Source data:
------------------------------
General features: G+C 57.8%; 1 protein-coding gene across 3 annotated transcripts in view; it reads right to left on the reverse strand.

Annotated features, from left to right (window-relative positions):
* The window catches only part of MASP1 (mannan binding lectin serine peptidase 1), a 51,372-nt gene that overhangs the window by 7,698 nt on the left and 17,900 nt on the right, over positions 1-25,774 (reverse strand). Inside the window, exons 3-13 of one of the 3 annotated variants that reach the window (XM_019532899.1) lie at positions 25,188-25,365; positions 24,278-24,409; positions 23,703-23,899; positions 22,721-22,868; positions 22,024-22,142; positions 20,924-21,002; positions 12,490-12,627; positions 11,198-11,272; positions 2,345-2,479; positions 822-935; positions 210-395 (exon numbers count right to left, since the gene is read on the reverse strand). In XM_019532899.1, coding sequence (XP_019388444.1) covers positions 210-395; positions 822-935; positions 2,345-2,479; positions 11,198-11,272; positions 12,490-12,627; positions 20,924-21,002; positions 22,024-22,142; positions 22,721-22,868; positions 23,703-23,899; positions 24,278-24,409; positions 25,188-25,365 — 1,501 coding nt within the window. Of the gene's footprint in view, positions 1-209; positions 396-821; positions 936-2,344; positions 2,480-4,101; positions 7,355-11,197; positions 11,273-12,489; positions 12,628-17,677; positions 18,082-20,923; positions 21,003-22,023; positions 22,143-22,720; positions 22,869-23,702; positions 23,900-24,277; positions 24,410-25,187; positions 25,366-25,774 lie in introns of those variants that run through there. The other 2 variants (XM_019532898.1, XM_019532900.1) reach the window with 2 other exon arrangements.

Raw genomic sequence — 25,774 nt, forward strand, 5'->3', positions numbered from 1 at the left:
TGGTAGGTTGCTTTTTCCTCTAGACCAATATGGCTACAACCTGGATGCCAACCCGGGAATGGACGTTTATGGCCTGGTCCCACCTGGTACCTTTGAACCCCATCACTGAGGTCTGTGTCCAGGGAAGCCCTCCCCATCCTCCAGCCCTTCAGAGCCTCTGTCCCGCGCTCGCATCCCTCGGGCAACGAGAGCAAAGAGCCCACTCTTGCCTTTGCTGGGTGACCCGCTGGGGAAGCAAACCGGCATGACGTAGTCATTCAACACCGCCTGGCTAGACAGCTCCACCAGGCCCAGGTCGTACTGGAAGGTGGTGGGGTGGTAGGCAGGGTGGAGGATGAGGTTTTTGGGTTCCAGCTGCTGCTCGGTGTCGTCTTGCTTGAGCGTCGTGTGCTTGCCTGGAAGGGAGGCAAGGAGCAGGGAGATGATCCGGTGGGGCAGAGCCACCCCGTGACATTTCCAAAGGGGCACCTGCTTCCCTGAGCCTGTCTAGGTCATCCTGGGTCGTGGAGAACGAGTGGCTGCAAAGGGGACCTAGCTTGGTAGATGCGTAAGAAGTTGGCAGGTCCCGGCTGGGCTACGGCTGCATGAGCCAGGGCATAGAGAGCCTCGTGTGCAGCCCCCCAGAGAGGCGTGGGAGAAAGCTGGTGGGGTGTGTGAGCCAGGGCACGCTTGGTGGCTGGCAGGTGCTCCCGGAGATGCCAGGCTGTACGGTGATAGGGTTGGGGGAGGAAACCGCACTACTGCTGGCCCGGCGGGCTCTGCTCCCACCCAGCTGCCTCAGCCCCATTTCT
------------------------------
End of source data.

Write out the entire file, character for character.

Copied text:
General features: G+C 57.8%; 1 protein-coding gene across 3 annotated transcripts in view; it reads right to left on the reverse strand.

Annotated features, from left to right (window-relative positions):
* The window catches only part of MASP1 (mannan binding lectin serine peptidase 1), a 51,372-nt gene that overhangs the window by 7,698 nt on the left and 17,900 nt on the right, over positions 1-25,774 (reverse strand). Inside the window, exons 3-13 of one of the 3 annotated variants that reach the window (XM_019532899.1) lie at positions 25,188-25,365; positions 24,278-24,409; positions 23,703-23,899; positions 22,721-22,868; positions 22,024-22,142; positions 20,924-21,002; positions 12,490-12,627; positions 11,198-11,272; positions 2,345-2,479; positions 822-935; positions 210-395 (exon numbers count right to left, since the gene is read on the reverse strand). In XM_019532899.1, coding sequence (XP_019388444.1) covers positions 210-395; positions 822-935; positions 2,345-2,479; positions 11,198-11,272; positions 12,490-12,627; positions 20,924-21,002; positions 22,024-22,142; positions 22,721-22,868; positions 23,703-23,899; positions 24,278-24,409; positions 25,188-25,365 — 1,501 coding nt within the window. Of the gene's footprint in view, positions 1-209; positions 396-821; positions 936-2,344; positions 2,480-4,101; positions 7,355-11,197; positions 11,273-12,489; positions 12,628-17,677; positions 18,082-20,923; positions 21,003-22,023; positions 22,143-22,720; positions 22,869-23,702; positions 23,900-24,277; positions 24,410-25,187; positions 25,366-25,774 lie in introns of those variants that run through there. The other 2 variants (XM_019532898.1, XM_019532900.1) reach the window with 2 other exon arrangements.

Raw genomic sequence — 25,774 nt, forward strand, 5'->3', positions numbered from 1 at the left:
TGGTAGGTTGCTTTTTCCTCTAGACCAATATGGCTACAACCTGGATGCCAACCCGGGAATGGACGTTTATGGCCTGGTCCCACCTGGTACCTTTGAACCCCATCACTGAGGTCTGTGTCCAGGGAAGCCCTCCCCATCCTCCAGCCCTTCAGAGCCTCTGTCCCGCGCTCGCATCCCTCGGGCAACGAGAGCAAAGAGCCCACTCTTGCCTTTGCTGGGTGACCCGCTGGGGAAGCAAACCGGCATGACGTAGTCATTCAACACCGCCTGGCTAGACAGCTCCACCAGGCCCAGGTCGTACTGGAAGGTGGTGGGGTGGTAGGCAGGGTGGAGGATGAGGTTTTTGGGTTCCAGCTGCTGCTCGGTGTCGTCTTGCTTGAGCGTCGTGTGCTTGCCTGGAAGGGAGGCAAGGAGCAGGGAGATGATCCGGTGGGGCAGAGCCACCCCGTGACATTTCCAAAGGGGCACCTGCTTCCCTGAGCCTGTCTAGGTCATCCTGGGTCGTGGAGAACGAGTGGCTGCAAAGGGGACCTAGCTTGGTAGATGCGTAAGAAGTTGGCAGGTCCCGGCTGGGCTACGGCTGCATGAGCCAGGGCATAGAGAGCCTCGTGTGCAGCCCCCCAGAGAGGCGTGGGAGAAAGCTGGTGGGGTGTGTGAGCCAGGGCACGCTTGGTGGCTGGCAGGTGCTCCCGGAGATGCCAGGCTGTACGGTGATAGGGTTGGGGGAGGAAACCGCACTACTGCTGGCCCGGCGGGCTCTGCTCCCACCCAGCTGCCTCAGCCCCATTTCT